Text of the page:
Walking slowly along the River Lea, gazing at abstract paintings by Mark Rothko, admiring the craftsmanship of the lofty stone vaults at Hexham Abbey... Just a few of the experiences of some of the heritage assets and sites providing reflection and peace every day across the United Kingdom. Heritage leaders often focus on the story-telling potential of a historic building or the particular landscape or the specific objects displayed. What is less often discussed is how significant heritage and cultural engagement is for us all in supporting - and extending - our experiences of ourselves and each other.
Faith leaders are familiar with individuals and families seeking out the church, temple, mosque or synagogue to celebrate new life and love - and also to grieve and mourn. Faith sites offer spaces for non-believers to be made welcome, to be curious and to rest as well as to pray. Gallery and museum staff are perhaps currently less well recognised as providers of opportunities to explore complex, and potentially difficult, feelings and experiences through events and activities.
Whether exploring the legacy of conflict and imperialism through artefacts at Tate Britain or inviting discussion of faith and equality at Cartwright Hall, gallery and museum staff and volunteers actively use collections to support connections between ourselves and the contemporary world around us. Similarly, visitors of all ages to RSPB Minsmere in Suffolk have shared with Heritage Lottery Fund how important this beautiful site is in providing a sense of calm or maybe contentment or even happiness during difficult periods of ill health and supporting life changes through disability, unemployment or other challenging experiences.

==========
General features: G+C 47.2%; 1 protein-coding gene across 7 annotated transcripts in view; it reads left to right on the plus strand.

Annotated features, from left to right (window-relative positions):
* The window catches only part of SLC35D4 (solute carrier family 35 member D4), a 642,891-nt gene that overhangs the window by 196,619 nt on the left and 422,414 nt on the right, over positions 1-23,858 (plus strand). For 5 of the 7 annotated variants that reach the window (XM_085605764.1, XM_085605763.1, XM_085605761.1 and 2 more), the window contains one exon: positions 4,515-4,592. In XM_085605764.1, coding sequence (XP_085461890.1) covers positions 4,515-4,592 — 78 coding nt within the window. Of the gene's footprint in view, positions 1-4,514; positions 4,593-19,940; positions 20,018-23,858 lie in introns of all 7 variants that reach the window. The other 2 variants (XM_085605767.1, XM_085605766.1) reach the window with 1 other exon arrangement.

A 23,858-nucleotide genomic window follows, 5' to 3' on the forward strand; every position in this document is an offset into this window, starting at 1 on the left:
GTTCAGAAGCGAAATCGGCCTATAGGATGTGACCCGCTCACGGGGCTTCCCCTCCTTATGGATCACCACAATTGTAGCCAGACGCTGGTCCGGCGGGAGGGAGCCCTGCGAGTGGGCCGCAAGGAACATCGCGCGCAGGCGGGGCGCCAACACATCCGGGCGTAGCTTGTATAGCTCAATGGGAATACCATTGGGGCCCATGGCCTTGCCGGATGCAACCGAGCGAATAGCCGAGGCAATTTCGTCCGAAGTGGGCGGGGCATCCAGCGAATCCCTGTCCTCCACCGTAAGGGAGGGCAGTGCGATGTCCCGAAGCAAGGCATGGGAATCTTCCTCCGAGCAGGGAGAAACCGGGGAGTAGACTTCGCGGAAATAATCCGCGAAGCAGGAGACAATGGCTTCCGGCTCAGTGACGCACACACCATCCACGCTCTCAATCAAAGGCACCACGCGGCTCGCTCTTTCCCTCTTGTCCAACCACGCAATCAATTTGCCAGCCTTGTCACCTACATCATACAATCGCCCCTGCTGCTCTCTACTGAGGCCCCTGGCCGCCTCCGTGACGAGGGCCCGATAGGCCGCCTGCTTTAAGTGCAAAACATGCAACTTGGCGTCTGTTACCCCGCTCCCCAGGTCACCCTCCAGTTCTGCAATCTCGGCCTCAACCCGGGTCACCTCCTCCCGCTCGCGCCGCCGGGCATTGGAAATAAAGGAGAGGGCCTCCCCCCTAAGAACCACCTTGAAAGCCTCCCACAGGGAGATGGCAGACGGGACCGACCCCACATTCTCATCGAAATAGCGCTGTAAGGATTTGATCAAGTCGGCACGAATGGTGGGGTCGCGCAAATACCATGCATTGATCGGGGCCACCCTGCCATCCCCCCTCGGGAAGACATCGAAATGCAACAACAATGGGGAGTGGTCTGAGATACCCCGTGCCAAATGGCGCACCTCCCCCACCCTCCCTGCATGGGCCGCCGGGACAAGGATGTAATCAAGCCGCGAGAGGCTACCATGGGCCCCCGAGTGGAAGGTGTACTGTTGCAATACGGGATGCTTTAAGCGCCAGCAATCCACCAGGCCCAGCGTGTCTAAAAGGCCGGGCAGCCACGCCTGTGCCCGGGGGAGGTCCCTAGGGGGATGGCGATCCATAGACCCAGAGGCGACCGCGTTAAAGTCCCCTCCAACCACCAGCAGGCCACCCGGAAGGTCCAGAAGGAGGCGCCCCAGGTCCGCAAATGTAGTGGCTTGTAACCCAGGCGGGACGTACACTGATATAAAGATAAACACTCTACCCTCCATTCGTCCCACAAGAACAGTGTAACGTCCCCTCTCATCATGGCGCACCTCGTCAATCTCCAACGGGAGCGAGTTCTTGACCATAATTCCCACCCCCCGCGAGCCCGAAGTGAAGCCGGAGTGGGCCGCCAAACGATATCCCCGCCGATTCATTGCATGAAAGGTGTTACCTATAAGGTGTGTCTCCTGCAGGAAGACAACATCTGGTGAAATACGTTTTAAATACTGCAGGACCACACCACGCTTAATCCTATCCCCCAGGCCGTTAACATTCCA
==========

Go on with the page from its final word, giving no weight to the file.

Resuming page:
Images courtesy of Heritage Lottery Fund
Recognising the differences in all of these sites of course is important, but we suggest it is also vital to recognise the value of human relationships and connections which all these places enable and have in common. Welcoming people to a nature reserve or a faith site requires skills and resources and acknowledges that how we greet each other and how we make the ‘stranger’ feel at ease is core to our experience of being human.
Most of us have had experiences of entering a building or a social context where we don’t know anybody; what happens next often then decides how long we stay and how we feel when we leave. Increasingly, those who look after faith sites are seizing opportunities to extend the welcome to new visitors curious to learn about the abbey, mosque, temple etc. We think that there is much that can be learned from those who have a similar role in secular spaces.
So we’re suggesting that now is the time to share resources and community capabilities. We propose that that the sacred space of buildings associated with faith and the contemplative, reflective opportunities of many other heritage sites offer fruitful connections in the years ahead. The current focus on the importance of wellbeing and the role that heritage can play here, provides contemporary relevance for all of us involved in the next steps in community building, whether starting within faith or cultural contexts.
These shared opportunities bring benefits to a wider range of people and can bring communities together who have been previously distanced, whilst keeping the sites vivid, relevant and informed by contemporary needs and human experience.
Sara Crofts is Head of Historic Environment at Heritage Lottery Fund and Liz Ellis is Policy Advisor Communities and Diversity. Heritage Lottery Fund is a partner in the Empowering Design Practices project.